Gosnell v. State

Annotate this Case

376 N.E.2d 471 (1978)

George GOSNELL, Appellant, v. STATE of Indiana, Appellee.

No. 277S136.

Supreme Court of Indiana.

May 26, 1978.

*472 Warren D. Krebs, Lebanon, for appellant.

Theodore L. Sendak, Atty. Gen., J. Roland Duvall, Deputy Atty. Gen., Indianapolis, for appellee.

GIVAN, Chief Justice.

Appellant was convicted by jury for violation of IC ยง 35-24.1-4.1-1(a)(1), delivery of a controlled substance. He was sentenced to a term of 12 years, 6 months, and fined in the amount of $200.00.

Appellant first claims the trial court erred in overruling his petition for mental examination of the State's witness to the crime, Michael Simone. The general rule is that a witness is clothed with a presumption of competency. When the competency to testify is placed in issue it is the duty of the trial court to schedule a hearing in order to properly determine whether the witness is in fact competent to testify. If the evidence places the competency in doubt, the trial court should order the witness to be examined by a psychiatrist unless the State can show a paramount interest in denying the petition. The trial court has wide discretion in disposing of petitions of this kind and will be reversed only if it has clearly abused that discretion. Reiff v. State (1971), 256 Ind. 105, 267 N.E.2d 184; Wedmore v. State (1957), 237 Ind. 212, 143 N.E.2d 649.

Appellant's petition requested that the witness be ordered to submit to at least one psychiatric examination because he had a history of mental disease which manifested itself in bizarre mental disturbances, including recent attempts to commit suicide. It further charged the witness with being a heavy user of drugs and a psychopathic liar. At a hearing on the petition the appellant relied solely upon a similar petition for the mental examination of the witness from a prior proceeding. The accuracy of this petition was stipulated by both parties. There was conflicting evidence as to the charge that Simone had undergone psychiatric counselling or attempted to commit suicide. It was shown that he had used hallucinatory drugs while working for the Indiana State Police and had failed to notify the State Police of his drug use until approximately one year from the date of the appellant's alleged drug delivery. However the State demonstrated that Simone had testified on behalf of the State in prior drug related prosecutions. We must therefore conclude that the trial court had more than sufficient evidence to sustain a finding that Simone was competent to testify at trial. We hold there was no discretionary abuse in refusing to require Simone to submit to psychiatric examination.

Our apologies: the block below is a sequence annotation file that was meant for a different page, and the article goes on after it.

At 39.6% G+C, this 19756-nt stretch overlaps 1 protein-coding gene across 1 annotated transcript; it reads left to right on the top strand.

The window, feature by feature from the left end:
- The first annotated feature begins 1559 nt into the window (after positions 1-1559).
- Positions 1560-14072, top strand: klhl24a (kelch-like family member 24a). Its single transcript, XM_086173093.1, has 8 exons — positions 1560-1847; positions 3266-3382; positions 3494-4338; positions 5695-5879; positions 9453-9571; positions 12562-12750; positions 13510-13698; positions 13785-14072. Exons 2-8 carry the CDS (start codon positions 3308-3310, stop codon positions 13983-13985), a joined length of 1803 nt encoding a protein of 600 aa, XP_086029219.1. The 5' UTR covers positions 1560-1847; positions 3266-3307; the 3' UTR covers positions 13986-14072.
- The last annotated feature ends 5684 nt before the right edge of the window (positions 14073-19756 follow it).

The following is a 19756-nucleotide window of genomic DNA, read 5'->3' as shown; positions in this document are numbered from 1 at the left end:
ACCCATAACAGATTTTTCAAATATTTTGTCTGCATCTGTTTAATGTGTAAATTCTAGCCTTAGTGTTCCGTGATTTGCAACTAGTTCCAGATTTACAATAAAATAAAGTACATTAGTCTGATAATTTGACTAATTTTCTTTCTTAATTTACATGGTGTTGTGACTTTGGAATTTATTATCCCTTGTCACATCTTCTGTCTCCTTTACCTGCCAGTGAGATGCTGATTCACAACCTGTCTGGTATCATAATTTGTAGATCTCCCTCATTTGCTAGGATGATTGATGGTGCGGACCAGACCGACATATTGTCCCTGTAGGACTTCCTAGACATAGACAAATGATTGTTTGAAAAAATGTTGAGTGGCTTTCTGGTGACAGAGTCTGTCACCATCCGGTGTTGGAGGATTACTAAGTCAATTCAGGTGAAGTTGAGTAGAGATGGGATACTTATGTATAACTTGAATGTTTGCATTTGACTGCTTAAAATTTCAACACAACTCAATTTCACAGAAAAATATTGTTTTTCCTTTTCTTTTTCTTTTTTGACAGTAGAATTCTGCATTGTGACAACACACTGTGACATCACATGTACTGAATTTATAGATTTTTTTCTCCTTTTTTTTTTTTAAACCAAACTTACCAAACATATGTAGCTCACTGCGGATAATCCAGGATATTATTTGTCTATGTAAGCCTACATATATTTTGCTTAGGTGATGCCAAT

During the course of the trial and prior to the resting of the State's case, appellant filed a supplemental list of possible defense witnesses. The State moved to strike this list. The trial court overruled the State's motion. However, the court limited the testimony of the supplemental witnesses to those elements of surprise that the appellant had complained of at trial. It is this limitation of testimony which the appellant cites as error.

When the trial court announced its decision to limit the testimony of the supplemental witnesses, appellant's counsel stated, "[t]hat's fair enough, Judge," and then proceeded to offer his defense without making any objections to the ruling. Failure to object amounts to a waiver of this issue on appeal. A party may not permit a court's action to go unchallenged, then attempt to claim error on the court's action on appeal. Objections must be timely in order that the trial court may correct any possible error. The only exception to this requirement is when failure of the appellate court to consider the trial court's error would deny the appellant fundamental fairness. Malo v. State (1977), Ind., 361 N.E.2d 1201. We see no such exception in the case at bar. There was no attempt to offer evidence other than *473 that outlined by the trial court nor was there any offer to prove as to any testimony which might have been excluded by the ruling. We therefore hold there was no denial of fundamental fairness to the appellant. Any question as to the trial court's limitation of the testimony of supplemental witnesses must be deemed waived.

Appellant alleges there was insufficient evidence to support the verdict. He states that this insufficiency was augmented by the trial court's decision not to require Michael Simone to submit to a psychiatric examination and its decision to limit the scope of examination of appellant's supplemental witnesses. Appellant's brief, however, fails to set forth legal argument or citation of authority to support his allegations. This issue must also be deemed waived pursuant to Rule AP. 8.3(A)(7). See also May v. State (1976), Ind., 349 N.E.2d 171; Williams v. State (1973), 260 Ind. 543, 297 N.E.2d 805.

The trial court is in all things affirmed.


DeBRULER, J., concurs in result.